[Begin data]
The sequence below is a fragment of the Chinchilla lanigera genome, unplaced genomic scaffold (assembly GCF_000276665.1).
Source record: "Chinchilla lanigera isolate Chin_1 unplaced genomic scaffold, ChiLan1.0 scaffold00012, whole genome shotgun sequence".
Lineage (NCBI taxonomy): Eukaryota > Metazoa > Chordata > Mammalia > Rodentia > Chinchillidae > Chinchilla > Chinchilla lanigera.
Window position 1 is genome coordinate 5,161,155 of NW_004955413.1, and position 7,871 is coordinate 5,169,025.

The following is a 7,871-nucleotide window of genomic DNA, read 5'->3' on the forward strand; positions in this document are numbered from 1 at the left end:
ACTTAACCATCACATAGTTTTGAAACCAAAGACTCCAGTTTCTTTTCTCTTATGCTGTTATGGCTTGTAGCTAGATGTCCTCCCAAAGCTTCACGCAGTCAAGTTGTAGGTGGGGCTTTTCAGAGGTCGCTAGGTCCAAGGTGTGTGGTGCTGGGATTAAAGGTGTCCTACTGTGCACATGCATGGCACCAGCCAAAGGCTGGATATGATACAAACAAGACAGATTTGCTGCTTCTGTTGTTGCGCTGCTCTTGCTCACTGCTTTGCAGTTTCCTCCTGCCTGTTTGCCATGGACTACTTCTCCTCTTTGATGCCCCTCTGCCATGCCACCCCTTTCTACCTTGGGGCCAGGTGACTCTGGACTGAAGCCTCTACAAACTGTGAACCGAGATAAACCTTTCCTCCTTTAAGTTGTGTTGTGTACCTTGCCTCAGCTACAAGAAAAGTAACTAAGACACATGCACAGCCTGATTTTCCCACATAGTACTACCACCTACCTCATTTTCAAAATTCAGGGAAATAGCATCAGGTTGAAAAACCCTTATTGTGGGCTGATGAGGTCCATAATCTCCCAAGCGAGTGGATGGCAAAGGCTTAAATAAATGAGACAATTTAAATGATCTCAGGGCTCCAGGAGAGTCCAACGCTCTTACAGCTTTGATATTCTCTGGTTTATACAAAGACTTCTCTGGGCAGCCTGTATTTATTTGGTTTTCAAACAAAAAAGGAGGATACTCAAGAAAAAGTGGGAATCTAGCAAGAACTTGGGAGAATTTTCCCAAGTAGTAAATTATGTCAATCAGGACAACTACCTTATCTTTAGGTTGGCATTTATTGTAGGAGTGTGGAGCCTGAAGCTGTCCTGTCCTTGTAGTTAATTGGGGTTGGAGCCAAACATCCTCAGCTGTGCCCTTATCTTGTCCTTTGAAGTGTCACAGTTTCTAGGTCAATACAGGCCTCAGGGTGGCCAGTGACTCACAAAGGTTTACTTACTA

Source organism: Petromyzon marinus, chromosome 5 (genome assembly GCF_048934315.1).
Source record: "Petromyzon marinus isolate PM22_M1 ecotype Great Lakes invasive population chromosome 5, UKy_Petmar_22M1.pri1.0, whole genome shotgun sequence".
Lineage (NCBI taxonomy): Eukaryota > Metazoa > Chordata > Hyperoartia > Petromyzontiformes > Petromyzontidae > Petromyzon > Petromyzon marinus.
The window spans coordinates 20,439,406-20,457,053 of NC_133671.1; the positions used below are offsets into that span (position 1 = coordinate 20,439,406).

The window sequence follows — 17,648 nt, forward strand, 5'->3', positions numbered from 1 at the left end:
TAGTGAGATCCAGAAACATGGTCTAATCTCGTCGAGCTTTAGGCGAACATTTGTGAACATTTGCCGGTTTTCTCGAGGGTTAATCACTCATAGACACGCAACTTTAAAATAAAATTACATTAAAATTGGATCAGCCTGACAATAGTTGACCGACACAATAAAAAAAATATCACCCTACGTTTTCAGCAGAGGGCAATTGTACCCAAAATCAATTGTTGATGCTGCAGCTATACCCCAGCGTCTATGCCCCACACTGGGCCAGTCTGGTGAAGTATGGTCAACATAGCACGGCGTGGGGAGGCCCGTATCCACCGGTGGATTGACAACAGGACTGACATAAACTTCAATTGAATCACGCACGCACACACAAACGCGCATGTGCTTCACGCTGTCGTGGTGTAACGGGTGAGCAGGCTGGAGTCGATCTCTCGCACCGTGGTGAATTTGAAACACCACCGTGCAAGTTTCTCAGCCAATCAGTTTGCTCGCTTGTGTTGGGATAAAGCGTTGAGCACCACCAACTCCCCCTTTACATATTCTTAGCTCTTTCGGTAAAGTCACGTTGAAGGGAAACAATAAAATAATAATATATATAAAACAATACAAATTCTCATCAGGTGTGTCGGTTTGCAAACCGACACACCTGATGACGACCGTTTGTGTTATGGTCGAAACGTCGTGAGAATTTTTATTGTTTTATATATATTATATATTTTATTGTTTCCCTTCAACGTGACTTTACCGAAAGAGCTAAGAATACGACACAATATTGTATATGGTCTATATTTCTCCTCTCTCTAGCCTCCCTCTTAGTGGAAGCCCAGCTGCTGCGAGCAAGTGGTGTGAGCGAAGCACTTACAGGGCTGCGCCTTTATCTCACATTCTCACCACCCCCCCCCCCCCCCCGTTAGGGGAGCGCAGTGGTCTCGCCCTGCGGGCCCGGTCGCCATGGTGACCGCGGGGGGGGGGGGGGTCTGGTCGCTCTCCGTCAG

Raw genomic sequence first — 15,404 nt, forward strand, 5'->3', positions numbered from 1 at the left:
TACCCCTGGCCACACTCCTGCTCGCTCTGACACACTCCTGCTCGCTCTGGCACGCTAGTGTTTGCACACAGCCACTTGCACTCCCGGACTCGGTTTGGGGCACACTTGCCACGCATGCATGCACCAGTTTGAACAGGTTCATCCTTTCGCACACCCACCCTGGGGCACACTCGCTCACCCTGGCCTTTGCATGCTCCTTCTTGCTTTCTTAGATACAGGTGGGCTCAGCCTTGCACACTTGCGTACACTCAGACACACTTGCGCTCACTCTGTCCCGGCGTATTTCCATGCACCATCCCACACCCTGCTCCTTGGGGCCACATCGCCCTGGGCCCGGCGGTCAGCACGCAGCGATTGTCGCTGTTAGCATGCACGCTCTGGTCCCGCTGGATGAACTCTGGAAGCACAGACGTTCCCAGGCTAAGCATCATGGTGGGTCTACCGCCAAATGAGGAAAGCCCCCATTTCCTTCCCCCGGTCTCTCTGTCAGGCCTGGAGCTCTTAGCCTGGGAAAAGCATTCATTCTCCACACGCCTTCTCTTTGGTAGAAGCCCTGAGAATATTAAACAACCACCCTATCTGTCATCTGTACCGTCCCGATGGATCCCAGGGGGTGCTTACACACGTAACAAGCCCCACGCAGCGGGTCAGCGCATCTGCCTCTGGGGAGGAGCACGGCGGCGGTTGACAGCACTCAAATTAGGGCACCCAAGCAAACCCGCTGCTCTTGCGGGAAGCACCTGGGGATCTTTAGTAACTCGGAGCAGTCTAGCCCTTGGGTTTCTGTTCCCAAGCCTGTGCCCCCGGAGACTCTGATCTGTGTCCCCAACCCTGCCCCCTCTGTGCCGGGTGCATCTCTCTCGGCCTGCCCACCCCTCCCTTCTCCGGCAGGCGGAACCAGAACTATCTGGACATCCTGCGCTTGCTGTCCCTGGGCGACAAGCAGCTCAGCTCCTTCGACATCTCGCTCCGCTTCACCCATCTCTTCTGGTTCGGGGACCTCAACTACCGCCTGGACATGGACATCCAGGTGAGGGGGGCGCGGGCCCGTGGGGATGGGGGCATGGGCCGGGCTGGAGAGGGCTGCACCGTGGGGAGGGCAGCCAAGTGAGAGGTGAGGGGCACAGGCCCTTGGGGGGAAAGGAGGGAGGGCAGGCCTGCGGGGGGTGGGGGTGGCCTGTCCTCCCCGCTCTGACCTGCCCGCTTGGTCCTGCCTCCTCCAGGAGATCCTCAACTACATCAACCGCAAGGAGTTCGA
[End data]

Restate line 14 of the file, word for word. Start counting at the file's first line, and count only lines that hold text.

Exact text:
TACCCCTGGCCACACTCCTGCTCGCTCTGACACACTCCTGCTCGCTCTGGCACGCTAGTGTTTGCACACAGCCACTTGCACTCCCGGACTCGGTTTGGGGCACACTTGCCACGCATGCATGCACCAGTTTGAACAGGTTCATCCTTTCGCACACCCACCCTGGGGCACACTCGCTCACCCTGGCCTTTGCATGCTCCTTCTTGCTTTCTTAGATACAGGTGGGCTCAGCCTTGCACACTTGCGTACACTCAGACACACTTGCGCTCACTCTGTCCCGGCGTATTTCCATGCACCATCCCACACCCTGCTCCTTGGGGCCACATCGCCCTGGGCCCGGCGGTCAGCACGCAGCGATTGTCGCTGTTAGCATGCACGCTCTGGTCCCGCTGGATGAACTCTGGAAGCACAGACGTTCCCAGGCTAAGCATCATGGTGGGTCTACCGCCAAATGAGGAAAGCCCCCATTTCCTTCCCCCGGTCTCTCTGTCAGGCCTGGAGCTCTTAGCCTGGGAAAAGCATTCATTCTCCACACGCCTTCTCTTTGGTAGAAGCCCTGAGAATATTAAACAACCACCCTATCTGTCATCTGTACCGTCCCGATGGATCCCAGGGGGTGCTTACACACGTAACAAGCCCCACGCAGCGGGTCAGCGCATCTGCCTCTGGGGAGGAGCACGGCGGCGGTTGACAGCACTCAAATTAGGGCACCCAAGCAAACCCGCTGCTCTTGCGGGAAGCACCTGGGGATCTTTAGTAACTCGGAGCAGTCTAGCCCTTGGGTTTCTGTTCCCAAGCCTGTGCCCCCGGAGACTCTGATCTGTGTCCCCAACCCTGCCCCCTCTGTGCCGGGTGCATCTCTCTCGGCCTGCCCACCCCTCCCTTCTCCGGCAGGCGGAACCAGAACTATCTGGACATCCTGCGCTTGCTGTCCCTGGGCGACAAGCAGCTCAGCTCCTTCGACATCTCGCTCCGCTTCACCCATCTCTTCTGGTTCGGGGACCTCAACTACCGCCTGGACATGGACATCCAGGTGAGGGGGGCGCGGGCCCGTGGGGATGGGGGCATGGGCCGGGCTGGAGAGGGCTGCACCGTGGGGAGGGCAGCCAAGTGAGAGGTGAGGGGCACAGGCCCTTGGGGGGAAAGGAGGGAGGGCAGGCCTGCGGGGGGTGGGGGTGGCCTGTCCTCCCCGCTCTGACCTGCCCGCTTGGTCCTGCCTCCTCCAGGAGATCCTCAACTACATCAACCGCAAGGAGTTCGA